Patients with cortisol deficiency poorly tolerate any systemic inflammatory response syndrome (SIRS), and may die if not treated with sufficient exogenous glucocorticoids. Controversy surrounds what constitutes a ‘normal’ adrenal response in critical illness. This study uses conventional tests for adrenal insufficiency to investigate cortisol status in patients undergoing elective coronary artery bypass surgery, a condition frequently associated with SIRS.

Design

A prospective, observational study.

Methods

Thirty patients with impaired left ventricular function (ejection fraction >23% <50%) underwent basal ACTH measurement, and a short cosyntropin test (250 μg, i.v.) 1 week preoperatively, and at +4 h following induction of general anaesthesia. Preoperatively, a 30 min cortisol level post cosyntropin >550 nmol/l was taken as a normal response.

Results

Prior to surgery, all patients had a normal response to cosyntropin. Postoperatively, eight patients (26.7%) did not achieve stimulated cortisol levels >550 nmol/l and the mean peak cortisol postoperatively was lower (1048 vs 730 nmol/l; P<0.001). There was a significant rise in ACTH after surgery (21 vs 184 ng/l; P=0.007) and reduction in Δ-cortisol post cosyntropin (579 vs 229 nmol/l; P<0.001). There was no change in basal cortisol pre- and post-operatively (447 vs 501; P=0.4). All patients underwent routine, uneventful postoperative recovery.

Conclusion

Up to one quarter of patients with a normal cortisol status preoperatively demonstrated a raised ACTH and deficient cortisol response postoperatively. Despite these responses, all patients had uneventful outcomes. These data reinforce the need for caution when interpreting results of endocrine testing following major surgery or in the intensive care environment, and that prognostic value of these results may be of limited use.

Restricted access

Jerome M. Hershman, Koonlawee Nademanee, Masahiro Sugawara, A. Eugene Pekary, Richard Ross, Bramah N. Singh, and J. J. DiStefano III

Abstract. Cardiac patients taking amiodarone, a potent anti-arrhythmic drug, often have supranormal serum thyroxine (T4) levels and normal or mildly reduced serum triiodothyronine (T3) levels. We studied T4 and T3 kinetics and conversion of T4 to T3 in 5 men with recurrent paroxysmal tachycardia before and after 5–6 weeks of therapy with amiodarone (dose 200–800 mg/day). The patients were also receiving various medicines for cardiac disease. Each was injected with tracer doses of labelled T4 and T3; serum samples were processed by TCA precipitation and ethanol extraction. The data were analyzed with the aid of six-compartment model for T4 and T3 kinetics. Mean total body T3 production rate, total body T3 pool size, and conversion of T4 to T3 were all reduced in patients taking amiodarone.

Free access

Sara Jenkins-Jones, Lotta Parviainen, John Porter, Mike Withe, Martin J Whitaker, Sarah E Holden, Christopher LI Morgan, Craig J Currie, and Richard J M Ross

Objectives

To evaluate the risks of depression and all-cause mortality, healthcare utilisation costs and treatment adherence in congenital adrenal hyperplasia (CAH) in the United Kingdom.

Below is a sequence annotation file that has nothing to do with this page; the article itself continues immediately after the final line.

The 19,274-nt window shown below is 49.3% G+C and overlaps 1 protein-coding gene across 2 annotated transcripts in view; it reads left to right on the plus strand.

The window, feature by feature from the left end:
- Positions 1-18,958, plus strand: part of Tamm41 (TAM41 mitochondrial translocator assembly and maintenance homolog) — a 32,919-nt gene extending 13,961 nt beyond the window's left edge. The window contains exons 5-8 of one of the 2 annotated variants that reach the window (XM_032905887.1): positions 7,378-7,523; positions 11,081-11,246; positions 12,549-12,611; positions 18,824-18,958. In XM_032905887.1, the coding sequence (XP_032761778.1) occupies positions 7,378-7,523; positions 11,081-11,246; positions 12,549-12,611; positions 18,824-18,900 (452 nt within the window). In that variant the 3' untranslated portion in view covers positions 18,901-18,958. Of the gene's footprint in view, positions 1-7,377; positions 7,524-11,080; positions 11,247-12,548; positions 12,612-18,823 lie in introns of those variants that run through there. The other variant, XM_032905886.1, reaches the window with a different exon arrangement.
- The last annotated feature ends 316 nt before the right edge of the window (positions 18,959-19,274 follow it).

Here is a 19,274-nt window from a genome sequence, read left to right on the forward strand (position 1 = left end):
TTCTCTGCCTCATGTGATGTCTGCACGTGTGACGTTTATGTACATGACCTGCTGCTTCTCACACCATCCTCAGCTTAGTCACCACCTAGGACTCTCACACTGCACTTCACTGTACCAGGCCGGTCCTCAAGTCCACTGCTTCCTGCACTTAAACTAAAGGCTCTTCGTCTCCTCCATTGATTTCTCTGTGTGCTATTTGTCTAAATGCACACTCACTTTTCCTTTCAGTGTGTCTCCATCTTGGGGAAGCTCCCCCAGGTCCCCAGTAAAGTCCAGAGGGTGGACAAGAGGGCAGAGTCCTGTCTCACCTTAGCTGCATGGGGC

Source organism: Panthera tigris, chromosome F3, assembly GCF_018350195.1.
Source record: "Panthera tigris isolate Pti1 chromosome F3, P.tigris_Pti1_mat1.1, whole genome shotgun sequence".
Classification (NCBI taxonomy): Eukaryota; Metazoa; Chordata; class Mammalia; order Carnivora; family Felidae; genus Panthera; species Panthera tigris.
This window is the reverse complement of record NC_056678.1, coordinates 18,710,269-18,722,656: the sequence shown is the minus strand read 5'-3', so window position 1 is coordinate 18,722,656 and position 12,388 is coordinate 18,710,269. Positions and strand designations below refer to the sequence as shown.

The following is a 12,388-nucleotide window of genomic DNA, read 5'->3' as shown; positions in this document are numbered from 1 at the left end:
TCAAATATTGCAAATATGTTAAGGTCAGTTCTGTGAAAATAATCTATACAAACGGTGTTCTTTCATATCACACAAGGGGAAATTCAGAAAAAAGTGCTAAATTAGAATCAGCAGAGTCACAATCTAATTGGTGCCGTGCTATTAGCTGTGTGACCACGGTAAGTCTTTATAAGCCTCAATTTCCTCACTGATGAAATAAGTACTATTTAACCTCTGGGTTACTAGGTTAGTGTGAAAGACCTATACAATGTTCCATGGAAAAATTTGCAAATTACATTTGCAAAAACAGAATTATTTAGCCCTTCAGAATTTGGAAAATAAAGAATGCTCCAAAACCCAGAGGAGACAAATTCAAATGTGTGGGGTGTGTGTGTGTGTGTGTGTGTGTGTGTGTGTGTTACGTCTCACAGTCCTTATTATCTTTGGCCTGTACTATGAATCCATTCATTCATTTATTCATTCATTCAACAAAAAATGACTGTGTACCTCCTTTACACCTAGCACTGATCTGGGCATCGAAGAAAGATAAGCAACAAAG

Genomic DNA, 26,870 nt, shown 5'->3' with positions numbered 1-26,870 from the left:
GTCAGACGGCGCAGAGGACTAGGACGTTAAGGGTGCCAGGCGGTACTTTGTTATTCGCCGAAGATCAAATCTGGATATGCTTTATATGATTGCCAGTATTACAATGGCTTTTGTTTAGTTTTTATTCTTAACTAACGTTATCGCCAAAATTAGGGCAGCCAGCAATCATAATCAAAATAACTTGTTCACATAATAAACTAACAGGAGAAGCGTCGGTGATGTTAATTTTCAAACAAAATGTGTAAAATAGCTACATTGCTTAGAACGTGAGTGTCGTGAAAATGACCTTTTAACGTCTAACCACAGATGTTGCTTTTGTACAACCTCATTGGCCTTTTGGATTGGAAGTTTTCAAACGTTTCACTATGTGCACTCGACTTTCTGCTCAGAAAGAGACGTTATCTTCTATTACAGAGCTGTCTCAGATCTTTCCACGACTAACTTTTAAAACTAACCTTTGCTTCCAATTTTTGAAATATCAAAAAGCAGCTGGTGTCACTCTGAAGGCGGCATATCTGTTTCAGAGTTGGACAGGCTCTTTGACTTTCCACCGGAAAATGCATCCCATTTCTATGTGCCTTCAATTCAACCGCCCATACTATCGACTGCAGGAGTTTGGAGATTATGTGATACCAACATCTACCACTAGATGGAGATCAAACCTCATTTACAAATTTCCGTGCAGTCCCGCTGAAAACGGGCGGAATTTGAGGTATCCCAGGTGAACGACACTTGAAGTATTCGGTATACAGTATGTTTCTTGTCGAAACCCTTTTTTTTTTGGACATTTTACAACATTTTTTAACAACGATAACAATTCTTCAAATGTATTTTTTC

Design and methods

A retrospective, matched-cohort study using UK primary-care data from the Clinical Practice Research Datalink linked to hospital and death certification data. Patients diagnosed with CAH and having ≥1 corticosteroid prescription were matched 1:10 to reference subjects. Risk of death and lifetime prevalence of depression were compared using Cox regression models. Direct financial costs were estimated for healthcare contacts. Treatment adherence was measured by medical possession ratio (MPR).

Results

605 patients with CAH were identified; 562 were matched. 270 CAH patients (2700 controls) were linkable to death-certificate data, with adjusted hazard ratio for all-cause mortality 5.17 (95% CI 2.81–9.50). Mean (s.d.) age at death in CAH patients was 54.8 (23.9) vs 72.8 (18.0) years in control patients. The prevalence ratio of depression in CAH vs control patients was 1.28 (95% CI 1.13–1.45). Mean (s.d.) annual healthcare costs were higher in CAH than controls: at age 0–6 years, £7038 (£14 846) vs £2879 (£13 972, P < 0.001); 7–17 years, £3766 (£7494) vs £1232 (£2451, P < 0.001); 18–40 years, £1539 (£872) vs £1344 (£1620, P = 0.007) and ≥41 years, £4204 (£4863) vs £1651 (£2303, P < 0.001). Treatment adherence was lowest in adults, with 141 (36%) of 396 eligible patients having an MPR <80%.

Conclusions

This first analysis of CAH in routine UK healthcare suggests that patients with CAH have increased mortality, depression and healthcare utilisation and low treatment adherence.

Free access

Miguel Debono, Ashwini Mallappa, Verena Gounden, Aikaterini A Nella, Robert F Harrison, Christopher A Crutchfield, Peter S Backlund, Steven J Soldin, Richard J Ross, and Deborah P Merke

Objectives

The treatment goal in congenital adrenal hyperplasia (CAH) is to replace glucocorticoids while avoiding androgen excess and iatrogenic Cushing's syndrome. However, there is no consensus on how to monitor disease control. Our main objectives were to evaluate hormonal circadian rhythms and use these profiles to identify optimal monitoring times and novel disease biomarkers in CAH adults on intermediate- and long-acting glucocorticoids.

Design

This was an observational, cross-sectional study at the National Institutes of Health Clinical Center in 16 patients with classic CAH.

Methods